Icing On The Cake: One Writer's Perspective On A Classic Cake Conundrum

by Jolene Rae Harrington

When it comes to wedding cakes, is it better to look good than to taste good? Don't think, just answer. 

Your response will give you a clue as to where you weigh in on the Great "Fondant versus Buttercream" Controversy, or, as I like to call it, "the Famous Frosting Smackdown."

Vanilla Bake Shop

If you're a novice to cakery, here's what we're talking about: The two main choices when finishing (the technical term for "icing") a wedding cake are BUTTERCREAM and FONDANT. Buttercream is a blend of sugar, eggs and butter, which results in a soft, creamy texture that can be mixed with various flavorings. It's light, not too sweet, and universally acclaimed as the tastier of the two. Fondant is made from sugar, corn syrup and gelatin (as in, jello). It's then rolled out into sheets, and molded over the cake. The result is a smooth and shiny finish.

In the interest of full disclosure, I happen to be a devotee of "the BC." While avoiding sweets in daily life, at weddings I'm one of those people who sneak over and scoop up a bit of pillowy, white buttercream frosting on my finger while everyone else is doing the funky chicken. Some people eat the cake and leave the frosting; I'll eat my slice, and then finish off my neighbor's frosting leftovers. (I'm just waiting for the evidence of my gluttony to show up on YouTube.) To me, real buttercream (not that faux stuff made with shortening and diglycerides they sell at Costco) is Nectar of the Goddess. It has a dreamy melt and a satisfying richness, and when accompanied by a bit of sponge cake or devil's food, there's nothing I would rather consume at a party.

Wedding Cake by A Sweet DesignFondant leaves me flat, however. According to one top wedding cakemaker, "Fondant tastes sort of like marshmallows." (Mmmmm…marshmallow jello!) Confesses another, "Some people love it, and some don't care for it and will peel it off of their portion." Count me in the latter category. I know, I know, there are those confectioners who swear that THEY know how to make fondant that's really good. Maybe so, but in my mind fondant can't hold a candle to Ms. Buttercream.

So then why is fondant kicking buttercream's sweet behind? Because, quite simply, it's gorgeous. The texture makes it easy to roll, tint and decorate, and in the hands of a cake artist, fondant can be transformed into whatever you or they can envision—a football for your groom's cake…dainty Limoges jewel boxes…a red Chinese pagoda…the possibilities are as unlimited as your imagination (and budget). Brides and wedding planners concerned with the "look" of each wedding element are drawn to the sleek sophistication of a fondant finish. Whether accented with a single lily or gussied up like a Southern Belle at her first cotillion, fondant makes a fashion statement.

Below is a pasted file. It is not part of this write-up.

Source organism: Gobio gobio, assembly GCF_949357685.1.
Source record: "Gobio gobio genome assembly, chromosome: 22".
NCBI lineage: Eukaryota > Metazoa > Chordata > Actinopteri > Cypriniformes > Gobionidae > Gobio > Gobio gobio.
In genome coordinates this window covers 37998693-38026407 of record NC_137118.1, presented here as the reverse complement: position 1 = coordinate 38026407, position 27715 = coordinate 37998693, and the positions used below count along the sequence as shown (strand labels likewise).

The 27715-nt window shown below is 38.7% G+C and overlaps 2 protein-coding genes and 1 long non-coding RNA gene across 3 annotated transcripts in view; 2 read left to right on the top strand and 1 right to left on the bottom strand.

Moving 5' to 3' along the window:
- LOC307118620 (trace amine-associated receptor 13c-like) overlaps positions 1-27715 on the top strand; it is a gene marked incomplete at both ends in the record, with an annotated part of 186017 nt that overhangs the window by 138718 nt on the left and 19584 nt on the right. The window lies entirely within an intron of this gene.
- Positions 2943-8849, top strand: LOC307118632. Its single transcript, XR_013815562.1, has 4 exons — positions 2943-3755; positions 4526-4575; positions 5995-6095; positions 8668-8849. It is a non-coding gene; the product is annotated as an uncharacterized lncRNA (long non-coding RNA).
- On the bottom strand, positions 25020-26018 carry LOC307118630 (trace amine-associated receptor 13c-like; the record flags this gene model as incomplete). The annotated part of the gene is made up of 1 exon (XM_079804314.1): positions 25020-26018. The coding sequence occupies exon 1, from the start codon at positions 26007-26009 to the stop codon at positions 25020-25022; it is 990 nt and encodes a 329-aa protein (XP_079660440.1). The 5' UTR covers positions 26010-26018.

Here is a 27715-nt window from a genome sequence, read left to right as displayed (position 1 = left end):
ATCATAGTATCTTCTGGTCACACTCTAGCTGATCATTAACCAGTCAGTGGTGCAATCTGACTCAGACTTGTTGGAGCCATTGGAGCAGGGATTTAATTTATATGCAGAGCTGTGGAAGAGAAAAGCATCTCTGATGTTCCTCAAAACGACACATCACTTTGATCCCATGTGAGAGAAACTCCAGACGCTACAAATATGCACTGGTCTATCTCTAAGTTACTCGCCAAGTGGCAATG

Fondant has another thing going for it—it's much more durable than buttercream, which melts at temps above the mid-80s. Buttercream at outdoor weddings can be quite a gamble. But if you plan on keeping things cool on the Big Day, then the Creamy One is still in the game. I have it from a Cake-Artisan-to-the-Stars that true confectionary masters can make buttercream look as sleek and glamorous as fondant, but it's not a universal skill.

Beaux Gateaux Celebration CakesSo how to choose? Bring your fiancé to your cake tasting. Ask for samples of the finest fondant and best buttercream, and trade bites, with your eyes closed. Listen to your taste buds. Then look at the photos of the cake designer's past achievements, and see if the visions of fondant knock your fishnets off (and his sweat socks). Caution: If you and your sweetie come down strongly on opposite sides, resist the temptation to throw bits of frosting at each other.

Instead, consider these possible compromises:

  1. Serve a fondant-finished cake at the reception, and a scrumptious buttercream dessert for the rehearsal dinner—or vice versa.
  2. Have the fondant version be the showpiece, and serve discreet slices of buttercream-frosted sheet cakes to the guests (sheet cakes on the side are a practice more and more common these days, particularly for budget-challenged events).
  3. If he or she has the expertise, ask your cake designer to coat your wedding cake in a layer of buttercream before they lay on the fondant—that way, you're not missing out on the yummy!
  4. Avoid the controversy altogether by opting for cupcakes, arranged in a towering pyramid. They're all the rage anyway…just be sure to load up on the colored sprinkles!

FONDANTEasy to work with.The taste can be mediocre.
BUTTERCREAMCreamy.Doesn't hold up well in sun or heat.
Delicious.Not as eye-popping as fondant.
Old-fashioned elegance.

Other Wedding Cake Controversies

(and my completely opinionated opinion):

Sugar-paste flowers or real? Sure, the sugar paste designs will make guests ooh and ahh…but beware—these cleverly wrought embellishments will also cost you.

Stacked, tiered or side-by-side? Sorry, I positively cringe when I see plastic pillars. Any other choice is fine with me.

Traditional toppers or Innovative? If you go for the traditional figurines, do it with flair to match your retro theme; or opt for sentimental—such as using your grandparents' topper, for example.

Save the top layer in the freezer or fuggedabout it? Save it…then when your anniversary rolls around a year later, defrost it, taste it, spit it out and have a good laugh. Then go out for ice cream.

Read More About Wedding Cakes:
Cake Glossary
Questions To Ask When Hiring Your Wedding Cake Designer
The Icing on the Cake
Find your perfect wedding cake designer...

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